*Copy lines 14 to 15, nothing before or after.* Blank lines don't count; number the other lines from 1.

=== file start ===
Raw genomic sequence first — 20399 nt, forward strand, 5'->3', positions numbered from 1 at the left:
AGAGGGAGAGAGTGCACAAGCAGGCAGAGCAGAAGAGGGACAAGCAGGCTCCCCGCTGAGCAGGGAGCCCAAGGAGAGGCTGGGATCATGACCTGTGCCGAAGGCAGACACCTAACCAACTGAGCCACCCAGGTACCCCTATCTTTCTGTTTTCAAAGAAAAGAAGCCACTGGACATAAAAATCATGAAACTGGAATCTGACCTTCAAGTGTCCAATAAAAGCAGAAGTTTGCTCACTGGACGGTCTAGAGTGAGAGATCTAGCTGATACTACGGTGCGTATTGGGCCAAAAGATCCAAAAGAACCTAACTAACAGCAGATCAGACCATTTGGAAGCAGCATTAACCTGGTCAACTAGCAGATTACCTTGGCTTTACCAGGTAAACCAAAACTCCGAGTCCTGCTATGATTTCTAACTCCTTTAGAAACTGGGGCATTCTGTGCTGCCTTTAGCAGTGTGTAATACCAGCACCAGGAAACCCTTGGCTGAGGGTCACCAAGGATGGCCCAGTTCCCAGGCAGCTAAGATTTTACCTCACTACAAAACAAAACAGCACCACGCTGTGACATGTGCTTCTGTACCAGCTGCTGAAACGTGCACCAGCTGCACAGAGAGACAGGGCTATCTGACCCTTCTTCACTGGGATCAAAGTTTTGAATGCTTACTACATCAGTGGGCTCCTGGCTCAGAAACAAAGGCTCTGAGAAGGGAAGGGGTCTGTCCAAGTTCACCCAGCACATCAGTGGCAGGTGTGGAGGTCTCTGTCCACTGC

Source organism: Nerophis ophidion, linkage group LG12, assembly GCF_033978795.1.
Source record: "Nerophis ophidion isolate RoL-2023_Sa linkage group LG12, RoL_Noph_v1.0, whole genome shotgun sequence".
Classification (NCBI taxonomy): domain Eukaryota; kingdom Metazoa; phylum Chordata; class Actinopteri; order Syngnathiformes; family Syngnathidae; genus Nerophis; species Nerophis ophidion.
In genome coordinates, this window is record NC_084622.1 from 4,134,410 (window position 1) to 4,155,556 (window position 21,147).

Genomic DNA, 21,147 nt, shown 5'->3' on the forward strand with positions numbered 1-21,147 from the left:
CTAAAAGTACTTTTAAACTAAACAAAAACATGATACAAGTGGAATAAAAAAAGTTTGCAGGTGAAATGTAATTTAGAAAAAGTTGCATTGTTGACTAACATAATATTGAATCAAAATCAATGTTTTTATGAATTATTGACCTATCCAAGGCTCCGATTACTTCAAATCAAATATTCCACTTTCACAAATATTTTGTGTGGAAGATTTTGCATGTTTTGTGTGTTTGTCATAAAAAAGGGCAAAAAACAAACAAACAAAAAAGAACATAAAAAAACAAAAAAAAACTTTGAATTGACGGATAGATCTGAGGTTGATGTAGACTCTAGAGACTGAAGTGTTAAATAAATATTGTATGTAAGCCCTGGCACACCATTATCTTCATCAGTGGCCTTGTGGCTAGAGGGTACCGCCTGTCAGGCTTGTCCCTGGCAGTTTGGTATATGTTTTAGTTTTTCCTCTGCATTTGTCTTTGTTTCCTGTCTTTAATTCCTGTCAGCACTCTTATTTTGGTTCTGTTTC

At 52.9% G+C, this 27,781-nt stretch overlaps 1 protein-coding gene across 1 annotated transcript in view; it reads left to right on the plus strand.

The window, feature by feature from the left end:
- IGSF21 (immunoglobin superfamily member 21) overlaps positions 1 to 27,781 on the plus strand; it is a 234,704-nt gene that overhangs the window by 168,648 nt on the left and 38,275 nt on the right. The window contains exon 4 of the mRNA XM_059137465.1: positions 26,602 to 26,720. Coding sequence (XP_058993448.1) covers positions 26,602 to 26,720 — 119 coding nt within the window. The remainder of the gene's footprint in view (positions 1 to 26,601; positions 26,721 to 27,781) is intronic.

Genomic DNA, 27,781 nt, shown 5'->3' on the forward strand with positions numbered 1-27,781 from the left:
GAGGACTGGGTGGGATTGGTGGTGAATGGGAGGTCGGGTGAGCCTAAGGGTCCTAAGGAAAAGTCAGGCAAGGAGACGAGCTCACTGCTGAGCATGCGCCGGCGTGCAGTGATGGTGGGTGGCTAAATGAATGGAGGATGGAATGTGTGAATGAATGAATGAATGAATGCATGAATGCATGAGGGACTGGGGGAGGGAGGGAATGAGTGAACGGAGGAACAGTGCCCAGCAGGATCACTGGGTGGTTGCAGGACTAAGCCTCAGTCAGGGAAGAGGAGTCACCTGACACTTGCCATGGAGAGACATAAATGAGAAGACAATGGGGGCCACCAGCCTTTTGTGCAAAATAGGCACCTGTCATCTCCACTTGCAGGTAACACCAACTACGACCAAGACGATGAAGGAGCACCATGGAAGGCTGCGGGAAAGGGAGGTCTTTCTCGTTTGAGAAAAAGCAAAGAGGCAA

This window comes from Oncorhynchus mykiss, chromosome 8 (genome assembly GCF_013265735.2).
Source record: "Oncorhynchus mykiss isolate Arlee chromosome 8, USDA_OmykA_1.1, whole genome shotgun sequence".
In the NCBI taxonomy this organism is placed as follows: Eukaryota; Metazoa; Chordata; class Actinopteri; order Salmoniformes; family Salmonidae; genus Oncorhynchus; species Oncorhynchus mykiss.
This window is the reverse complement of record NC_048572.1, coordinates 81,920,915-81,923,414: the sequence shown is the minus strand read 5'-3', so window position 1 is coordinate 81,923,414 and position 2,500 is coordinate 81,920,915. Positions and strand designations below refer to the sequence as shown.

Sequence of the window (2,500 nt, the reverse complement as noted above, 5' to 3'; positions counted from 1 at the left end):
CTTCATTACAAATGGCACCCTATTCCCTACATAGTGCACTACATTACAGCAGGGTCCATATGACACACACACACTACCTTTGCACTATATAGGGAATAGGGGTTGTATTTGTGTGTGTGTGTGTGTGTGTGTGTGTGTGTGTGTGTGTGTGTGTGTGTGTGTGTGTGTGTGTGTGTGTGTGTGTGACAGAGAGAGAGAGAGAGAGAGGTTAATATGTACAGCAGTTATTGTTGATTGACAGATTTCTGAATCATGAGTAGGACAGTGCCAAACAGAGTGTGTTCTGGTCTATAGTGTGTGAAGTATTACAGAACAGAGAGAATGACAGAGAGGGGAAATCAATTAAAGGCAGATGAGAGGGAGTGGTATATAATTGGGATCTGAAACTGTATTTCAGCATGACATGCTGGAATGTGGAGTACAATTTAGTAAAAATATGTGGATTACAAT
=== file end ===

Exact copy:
This window comes from Oncorhynchus mykiss, chromosome 8 (genome assembly GCF_013265735.2).
Source record: "Oncorhynchus mykiss isolate Arlee chromosome 8, USDA_OmykA_1.1, whole genome shotgun sequence".